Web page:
The ONC Health IT Certification Program Approves the HIMSS-Immunization Integration Program (IIP) Testing Method

Today, the Office of the National Coordinator for Health Information Technology (ONC) is announcing that the Healthcare Information and Management Systems Society (HIMSS) has successfully demonstrated that its testing method, as part of the Immunization Integration Program (HIMSS-IIP), can serve as an alternative to the current National Coordinator-approved method for testing transmissions to immunization registries.  […]

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Get Ready for a Showdown! – The Secure API Server Showdown Challenge

In 2014, man created FHIR. In other words, that is when the Health Level 7 (HL7®) Fast Healthcare Interoperability Resources (FHIR®) standard was released as a first draft standard for trial use (“FHIR DSTU1”) for implementation in health information technology (health IT) software. FHIR is a standardized way to exchange health information that’s similar to […]

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Usability is Key to Unlocking Health IT’s Full Potential

This week is National Health IT Week, a nationwide celebration of the value of health information technology (health IT). To kick things off, I wanted to take some time to talk about one of my main areas of focus. Since I joined the Office of the National Coordinator for Health Information Technology (ONC), I have […]

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Certification Program Updates to Support Efficiency & Reduce Burden

The Office of the National Coordinator for Health Information Technology (ONC) is always on the lookout for ways to improve the ONC Health IT Certification Program’s efficiency and reduce burden on health information technology (health IT) users and health IT developers.  Whether it is making certification criteria clarifications clearer and more rapidly accessible through the […]

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Only you can improve the 2018 Interoperability Standards Advisory Reference Edition

Yes, it’s that time again. The federal fiscal year is coming to a close, the kids are going back to school, and you’ve got that déjà vu feeling like you should be preparing to comment on the Interoperability Standards Advisory (ISA). Trust your instincts, because the Office of the National Coordinator for Health Information Technology […]

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Health Information Technology is Helping Treat and Manage HIV for Patients and Providers

Today is National HIV/AIDS and Aging Awareness day – providing a perfect opportunity to talk about how health information technology (health IT) and electronic health information help doctors better manage the care of patients living with HIV and AIDS and improve the care that they receive. Now, thanks to the work that’s been done to […]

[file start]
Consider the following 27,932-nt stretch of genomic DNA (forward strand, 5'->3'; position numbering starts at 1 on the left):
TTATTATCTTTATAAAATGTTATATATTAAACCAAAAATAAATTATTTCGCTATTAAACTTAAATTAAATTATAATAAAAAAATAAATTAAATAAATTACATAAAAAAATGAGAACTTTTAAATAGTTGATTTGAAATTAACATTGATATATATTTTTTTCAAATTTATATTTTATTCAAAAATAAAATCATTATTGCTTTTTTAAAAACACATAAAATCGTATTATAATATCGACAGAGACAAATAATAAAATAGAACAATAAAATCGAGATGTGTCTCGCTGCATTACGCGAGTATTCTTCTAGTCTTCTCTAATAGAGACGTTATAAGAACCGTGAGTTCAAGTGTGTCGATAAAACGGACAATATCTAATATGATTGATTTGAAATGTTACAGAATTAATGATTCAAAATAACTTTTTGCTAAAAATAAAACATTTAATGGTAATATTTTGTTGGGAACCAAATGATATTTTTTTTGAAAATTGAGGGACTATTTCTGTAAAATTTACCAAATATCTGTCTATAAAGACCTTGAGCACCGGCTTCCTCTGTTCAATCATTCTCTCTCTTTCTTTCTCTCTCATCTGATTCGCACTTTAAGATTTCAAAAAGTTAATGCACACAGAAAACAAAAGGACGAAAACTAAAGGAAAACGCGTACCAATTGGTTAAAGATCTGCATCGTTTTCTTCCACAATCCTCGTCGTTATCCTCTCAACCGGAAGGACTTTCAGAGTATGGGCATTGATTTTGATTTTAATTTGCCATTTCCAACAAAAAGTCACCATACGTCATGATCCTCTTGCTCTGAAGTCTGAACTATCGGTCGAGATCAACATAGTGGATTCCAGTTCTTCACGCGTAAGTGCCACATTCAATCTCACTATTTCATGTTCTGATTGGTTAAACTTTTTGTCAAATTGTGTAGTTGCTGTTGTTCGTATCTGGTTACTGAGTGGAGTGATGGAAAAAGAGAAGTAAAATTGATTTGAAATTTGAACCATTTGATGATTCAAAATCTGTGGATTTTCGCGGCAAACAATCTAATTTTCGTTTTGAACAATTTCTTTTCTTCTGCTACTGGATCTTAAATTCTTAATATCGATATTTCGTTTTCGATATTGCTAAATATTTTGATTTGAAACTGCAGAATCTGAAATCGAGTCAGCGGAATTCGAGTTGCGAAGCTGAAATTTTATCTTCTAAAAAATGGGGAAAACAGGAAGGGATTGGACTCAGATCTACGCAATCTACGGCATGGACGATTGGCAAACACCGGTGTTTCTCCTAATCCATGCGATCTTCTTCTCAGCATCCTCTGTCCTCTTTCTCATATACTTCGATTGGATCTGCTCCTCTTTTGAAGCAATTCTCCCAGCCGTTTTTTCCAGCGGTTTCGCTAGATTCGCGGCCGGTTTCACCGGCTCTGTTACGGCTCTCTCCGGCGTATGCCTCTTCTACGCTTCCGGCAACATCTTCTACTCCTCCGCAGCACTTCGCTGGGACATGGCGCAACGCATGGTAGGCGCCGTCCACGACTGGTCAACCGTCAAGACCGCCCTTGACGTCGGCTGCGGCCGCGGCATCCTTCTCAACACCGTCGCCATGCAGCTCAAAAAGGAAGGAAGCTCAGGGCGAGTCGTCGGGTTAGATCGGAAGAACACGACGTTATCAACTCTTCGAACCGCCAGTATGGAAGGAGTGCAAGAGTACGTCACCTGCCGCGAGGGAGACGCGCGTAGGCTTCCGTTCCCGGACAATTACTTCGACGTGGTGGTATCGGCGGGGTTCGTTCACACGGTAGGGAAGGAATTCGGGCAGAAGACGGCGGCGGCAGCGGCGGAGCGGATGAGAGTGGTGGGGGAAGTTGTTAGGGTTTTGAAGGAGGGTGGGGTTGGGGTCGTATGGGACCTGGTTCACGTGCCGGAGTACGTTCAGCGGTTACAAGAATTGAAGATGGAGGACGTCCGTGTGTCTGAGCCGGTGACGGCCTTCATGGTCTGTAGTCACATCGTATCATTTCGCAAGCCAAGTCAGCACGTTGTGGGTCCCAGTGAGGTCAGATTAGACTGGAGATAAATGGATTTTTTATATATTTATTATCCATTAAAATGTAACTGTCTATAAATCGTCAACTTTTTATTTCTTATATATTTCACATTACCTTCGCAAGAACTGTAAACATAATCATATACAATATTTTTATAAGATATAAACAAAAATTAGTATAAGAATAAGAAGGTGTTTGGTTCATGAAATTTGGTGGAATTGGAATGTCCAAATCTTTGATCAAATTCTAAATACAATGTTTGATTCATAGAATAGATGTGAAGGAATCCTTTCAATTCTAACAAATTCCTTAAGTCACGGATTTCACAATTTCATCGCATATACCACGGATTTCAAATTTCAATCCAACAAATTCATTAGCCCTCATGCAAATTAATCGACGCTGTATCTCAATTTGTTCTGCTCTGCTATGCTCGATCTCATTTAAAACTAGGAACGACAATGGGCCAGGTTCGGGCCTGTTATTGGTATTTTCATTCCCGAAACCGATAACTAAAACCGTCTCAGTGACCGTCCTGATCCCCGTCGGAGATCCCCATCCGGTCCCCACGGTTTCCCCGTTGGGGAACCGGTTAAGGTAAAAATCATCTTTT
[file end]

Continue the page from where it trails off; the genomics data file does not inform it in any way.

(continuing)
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Healthy or Not: Halo Top Ice Cream

This low-cal ice cream is taking the diet world by storm. Healthy eating enthusiasts are swooning over the concept of eating an entire pint of ice cream in one serving. But does the bright glow of Halo Top deserve angel status? We are crunching the numbers and breaking down the ingredient list to get the skinny on this lighter frozen treat.

By the Numbers

In a few short years, the passion project of a California lawyer has become one of Walmart’s best sellers. Early batches of this treat came from a home kitchen, but pints of Halo Top can now be found at grocery stores throughout the country. The numbers are impressive, but the nutritional facts are what really need to be considered.

A pint of traditional vanilla ice cream contains 1000 calories, 64 grams of fat, 16 grams of protein and no fiber. A pint of Halo Top vanilla comes in at 240 calories with 8 grams of fat, 24 grams of protein and a staggering 20 grams of fiber — that’s 80 percent of the daily goal. This is where most folks will shout “hallelujah” and reach for a spoon! But before you get to the bottom of your Halo Top container, you may want to get to the bottom of what’s really in those pints.

Traditional vanilla ice cream is made from cream, milk, sugar, eggs and stabilizers like guar gum. Halo Top ingredient list starts off in a similar fashion with milk, cream and eggs; there’s also guar gum in there. What sets Halo Top apart is what’s used to displace much of the sugar and fat. This means the use of the indigestible substances including the sugar alcohol called “erythritol” and supplemental fibers. You will find some sugar added, but much of the sweet flavor comes from the artificial sweetener Stevia. Since these types of ingredients aren’t digested normally, eating large amounts of has been found to sometimes cause stomach upset. They also help bind the low-calorie ingredients together without copious amounts of fat. For this reason, the texture of low calorie ice creams are nowhere near as creamy. Many of the flavors have very small pieces of add ins like cookies and chocolate chips to keep the calories in check – understandable, yet still a bit disappointing.

Bottom Line

A few bites of a light ice cream like Halo Top may help you cut back on higher calorie treats. If you’ve got a sweet tooth, it may help while trying to shed a few pounds. But don’t get too excited about the promises of weight loss when downing pints a day, or even one pint in a sitting. This is not a healthy, balanced or recommended way to eat.

 

Dana Angelo White, MS, RD, ATC, is a registered dietitian, certified athletic trainer and owner of Dana White Nutrition, Inc., which specializes in culinary and sports nutrition.

*This article was written and/or reviewed by an independent registered dietitian nutritionist.

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